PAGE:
My notes on Hall, N. (2014). The Kardashian index: a measure of discrepant social media profile for scientists. Genome biology, 15(7), 424.
The link between scholarly activity and scholarly reputation used to be more straight forward. A scholar would publish journal articles, gaining standing amongst their peers through the quality of those articles or the lack thereof. That at least was the idea, even if the reality was often messier. In this short paper, Neil Hall seeks to analyse a trend which has undermined this predictable relation, namely the rise of the social media celebrity within the academy:
I am concerned that phenomena similar to that of Kim Kardashian may also exist in the scientific community. I think it is possible that there are individuals who are famous for being famous (or, to put it in science jargon, renowned for being renowned). We are all aware that certain people are seemingly invited as keynote speakers, not because of their contributions to the published literature but because of who they are. In the age of social media there are people who have high-profile scientific blogs or twitter feeds but have not actually published many peer-reviewed papers of significance; in essence, scientists who are seen as leaders in their field simply because of their notoriety. I was recently involved in a discussion where it was suggested that someone should be invited to speak at a meeting ‘because they will tweet about it and more people will come’. If that is not the research community equivalent of buying a Kardashian endorsement I don’t know what is.
To construct what he calls the Kardashian index, Hall compared the number of followers which research scientists have on Twitter with the number of their cited publications. He picked a ‘randomish’ selection of 40 scientists and gathered citation data through web of science. He tried to exclude early adopters whose Twitter following would reflect this and those who were named on foundational papers which inflated their score. Their Twitter followers were taken as a measure of celebrity and their citations as a measure of scientific value. He uses this to propose the Kardashian index, which I’m not sure how to convey properly without reproducing half a page of the paper:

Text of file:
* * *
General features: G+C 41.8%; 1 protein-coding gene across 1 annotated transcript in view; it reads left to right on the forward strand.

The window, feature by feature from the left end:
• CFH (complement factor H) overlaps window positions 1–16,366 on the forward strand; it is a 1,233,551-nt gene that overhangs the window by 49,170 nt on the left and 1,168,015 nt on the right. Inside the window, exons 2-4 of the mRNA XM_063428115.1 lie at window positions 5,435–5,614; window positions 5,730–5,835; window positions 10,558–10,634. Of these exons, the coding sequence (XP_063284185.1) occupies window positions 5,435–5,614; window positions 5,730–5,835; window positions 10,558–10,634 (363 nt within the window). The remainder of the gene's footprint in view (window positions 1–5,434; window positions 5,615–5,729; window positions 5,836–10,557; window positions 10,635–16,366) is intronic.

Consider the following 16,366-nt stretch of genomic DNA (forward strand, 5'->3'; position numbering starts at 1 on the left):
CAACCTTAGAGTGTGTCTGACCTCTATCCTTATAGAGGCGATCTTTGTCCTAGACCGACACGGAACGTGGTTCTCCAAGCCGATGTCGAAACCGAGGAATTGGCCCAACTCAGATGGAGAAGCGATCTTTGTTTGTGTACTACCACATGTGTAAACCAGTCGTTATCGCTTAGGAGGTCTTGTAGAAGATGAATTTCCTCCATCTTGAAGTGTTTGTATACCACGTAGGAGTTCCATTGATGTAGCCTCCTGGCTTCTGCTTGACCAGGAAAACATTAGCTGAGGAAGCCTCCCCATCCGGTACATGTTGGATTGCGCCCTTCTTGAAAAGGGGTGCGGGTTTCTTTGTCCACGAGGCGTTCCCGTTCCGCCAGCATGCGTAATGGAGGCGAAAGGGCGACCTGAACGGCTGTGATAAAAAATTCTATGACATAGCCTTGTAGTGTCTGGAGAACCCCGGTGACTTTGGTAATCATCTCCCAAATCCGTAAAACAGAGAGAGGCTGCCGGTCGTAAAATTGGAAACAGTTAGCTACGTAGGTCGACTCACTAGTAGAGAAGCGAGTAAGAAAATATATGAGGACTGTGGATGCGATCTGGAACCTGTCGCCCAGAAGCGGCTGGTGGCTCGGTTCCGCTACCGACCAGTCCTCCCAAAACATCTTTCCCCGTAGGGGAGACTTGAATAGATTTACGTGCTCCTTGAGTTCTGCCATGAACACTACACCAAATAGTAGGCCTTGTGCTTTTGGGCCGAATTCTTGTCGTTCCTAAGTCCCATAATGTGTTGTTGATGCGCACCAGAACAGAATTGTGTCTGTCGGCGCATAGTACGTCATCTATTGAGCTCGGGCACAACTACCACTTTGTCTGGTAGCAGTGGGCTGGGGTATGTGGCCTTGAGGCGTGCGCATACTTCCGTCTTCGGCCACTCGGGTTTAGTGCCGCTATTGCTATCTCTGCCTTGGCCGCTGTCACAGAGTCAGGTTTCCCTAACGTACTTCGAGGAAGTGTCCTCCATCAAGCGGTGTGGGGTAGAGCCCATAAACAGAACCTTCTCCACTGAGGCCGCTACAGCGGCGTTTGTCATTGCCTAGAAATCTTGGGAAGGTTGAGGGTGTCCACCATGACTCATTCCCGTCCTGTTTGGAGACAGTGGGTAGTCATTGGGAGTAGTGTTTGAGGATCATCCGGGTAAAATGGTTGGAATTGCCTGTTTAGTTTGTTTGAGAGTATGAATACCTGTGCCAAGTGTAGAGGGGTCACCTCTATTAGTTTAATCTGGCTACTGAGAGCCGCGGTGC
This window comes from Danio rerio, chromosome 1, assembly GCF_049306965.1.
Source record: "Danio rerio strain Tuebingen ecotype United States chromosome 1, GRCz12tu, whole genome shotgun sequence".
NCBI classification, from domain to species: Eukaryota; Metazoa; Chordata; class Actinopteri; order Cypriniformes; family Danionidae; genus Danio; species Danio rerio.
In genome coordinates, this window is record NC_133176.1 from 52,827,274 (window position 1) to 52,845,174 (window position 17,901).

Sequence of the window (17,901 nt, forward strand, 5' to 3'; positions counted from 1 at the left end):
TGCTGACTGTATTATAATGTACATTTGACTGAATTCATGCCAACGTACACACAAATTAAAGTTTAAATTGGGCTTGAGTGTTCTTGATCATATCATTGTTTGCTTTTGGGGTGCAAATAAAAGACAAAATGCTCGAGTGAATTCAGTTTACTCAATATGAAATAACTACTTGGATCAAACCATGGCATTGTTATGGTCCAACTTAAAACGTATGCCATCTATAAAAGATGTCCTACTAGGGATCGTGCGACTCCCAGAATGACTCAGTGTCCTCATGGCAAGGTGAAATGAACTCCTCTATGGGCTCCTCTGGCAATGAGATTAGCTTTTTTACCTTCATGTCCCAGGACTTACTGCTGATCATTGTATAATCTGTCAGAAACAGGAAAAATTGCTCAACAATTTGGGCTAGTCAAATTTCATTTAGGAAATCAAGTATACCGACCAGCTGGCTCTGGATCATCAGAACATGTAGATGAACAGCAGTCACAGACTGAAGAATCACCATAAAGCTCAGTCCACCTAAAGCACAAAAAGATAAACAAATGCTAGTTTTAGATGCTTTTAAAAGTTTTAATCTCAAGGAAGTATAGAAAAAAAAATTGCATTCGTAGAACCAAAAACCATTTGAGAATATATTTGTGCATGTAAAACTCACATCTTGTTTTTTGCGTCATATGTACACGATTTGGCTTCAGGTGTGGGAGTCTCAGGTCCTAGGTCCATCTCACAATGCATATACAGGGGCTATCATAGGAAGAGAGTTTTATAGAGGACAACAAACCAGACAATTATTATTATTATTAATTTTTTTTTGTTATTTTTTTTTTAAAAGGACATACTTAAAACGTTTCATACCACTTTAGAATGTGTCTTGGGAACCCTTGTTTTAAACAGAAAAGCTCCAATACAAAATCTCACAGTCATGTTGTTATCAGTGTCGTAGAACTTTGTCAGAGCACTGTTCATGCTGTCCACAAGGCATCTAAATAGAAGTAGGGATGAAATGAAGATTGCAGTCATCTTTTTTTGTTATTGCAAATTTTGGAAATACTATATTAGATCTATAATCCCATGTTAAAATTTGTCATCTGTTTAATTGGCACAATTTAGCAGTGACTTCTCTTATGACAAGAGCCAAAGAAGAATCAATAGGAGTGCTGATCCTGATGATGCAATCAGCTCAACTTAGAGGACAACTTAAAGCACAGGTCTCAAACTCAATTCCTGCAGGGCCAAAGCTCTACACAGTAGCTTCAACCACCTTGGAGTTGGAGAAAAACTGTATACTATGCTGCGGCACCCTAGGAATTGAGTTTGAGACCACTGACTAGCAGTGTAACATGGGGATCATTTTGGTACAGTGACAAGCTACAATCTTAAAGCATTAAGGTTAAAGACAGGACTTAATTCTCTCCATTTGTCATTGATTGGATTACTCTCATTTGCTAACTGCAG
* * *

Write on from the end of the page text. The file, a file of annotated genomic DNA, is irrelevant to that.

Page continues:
A high K-index suggests a scientist who is over-celebrated, whereas a low K-index suggests one who is undervalued. His proposal is that those with a K-index over 5 are scientific Kardashians. What matters is less the details of this largely facetious paper and more the point he’s trying to make:
Social media makes it very easy for people to build a seemingly impressive persona by essentially ‘shouting louder’ than others. Having an opinion on something does not make one an expert. But on Twitter, for example, the ‘top tweet’ on any given subject will not necessarily come from an expert, it will come from the most followed person. If Kim Kardashian commented on the value of the ENCODE project, her tweet would get more retweets and favorites than the rest of the scientific community combined. Experts on the Syrian conflict will tell you how frustrating that can be.
I propose that all scientists calculate their own K-index on an annual basis and include it in their Twitter profile. Not only does this help others decide how much weight they should give to someone’s 140 character wisdom, it can also be an incentive – if your K-index gets above 5, then it’s time to get off Twitter and write those papers.
Rather than seeing social media as undermining the link between scholarly activity and scholarly reputation, I’d suggest it is a further complication of an already complicated relationship. It doesn’t seem clear to me that the genie can be put back into the bottle, though perhaps I have a vested interest in saying that as someone with a high K-index. But as much as this paper is facetious, the idea of trying to measure the links between collegial reputation, citational performance and social media popularity is one I’m increasingly fascinated by, even if doing it in so openly normative a way is a bit off putting.